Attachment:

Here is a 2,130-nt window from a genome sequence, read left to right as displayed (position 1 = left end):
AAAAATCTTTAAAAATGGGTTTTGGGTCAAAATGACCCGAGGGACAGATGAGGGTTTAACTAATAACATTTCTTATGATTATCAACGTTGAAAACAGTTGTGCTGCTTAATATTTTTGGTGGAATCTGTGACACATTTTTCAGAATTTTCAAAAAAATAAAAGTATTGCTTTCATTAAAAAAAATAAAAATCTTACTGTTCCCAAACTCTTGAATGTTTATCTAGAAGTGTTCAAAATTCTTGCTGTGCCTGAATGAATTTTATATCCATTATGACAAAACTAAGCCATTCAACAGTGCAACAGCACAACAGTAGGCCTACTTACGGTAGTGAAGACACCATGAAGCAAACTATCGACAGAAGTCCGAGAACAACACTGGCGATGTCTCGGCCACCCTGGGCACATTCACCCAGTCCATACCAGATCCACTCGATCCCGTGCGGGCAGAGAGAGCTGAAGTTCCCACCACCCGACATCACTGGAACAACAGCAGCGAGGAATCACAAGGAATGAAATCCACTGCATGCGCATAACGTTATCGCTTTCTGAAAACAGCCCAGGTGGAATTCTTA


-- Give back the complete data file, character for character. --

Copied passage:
Here is a 2,130-nt window from a genome sequence, read left to right as displayed (position 1 = left end):
AAAAATCTTTAAAAATGGGTTTTGGGTCAAAATGACCCGAGGGACAGATGAGGGTTTAACTAATAACATTTCTTATGATTATCAACGTTGAAAACAGTTGTGCTGCTTAATATTTTTGGTGGAATCTGTGACACATTTTTCAGAATTTTCAAAAAAATAAAAGTATTGCTTTCATTAAAAAAAATAAAAATCTTACTGTTCCCAAACTCTTGAATGTTTATCTAGAAGTGTTCAAAATTCTTGCTGTGCCTGAATGAATTTTATATCCATTATGACAAAACTAAGCCATTCAACAGTGCAACAGCACAACAGTAGGCCTACTTACGGTAGTGAAGACACCATGAAGCAAACTATCGACAGAAGTCCGAGAACAACACTGGCGATGTCTCGGCCACCCTGGGCACATTCACCCAGTCCATACCAGATCCACTCGATCCCGTGCGGGCAGAGAGAGCTGAAGTTCCCACCACCCGACATCACTGGAACAACAGCAGCGAGGAATCACAAGGAATGAAATCCACTGCATGCGCATAACGTTATCGCTTTCTGAAAACAGCCCAGGTGGAATTCTTA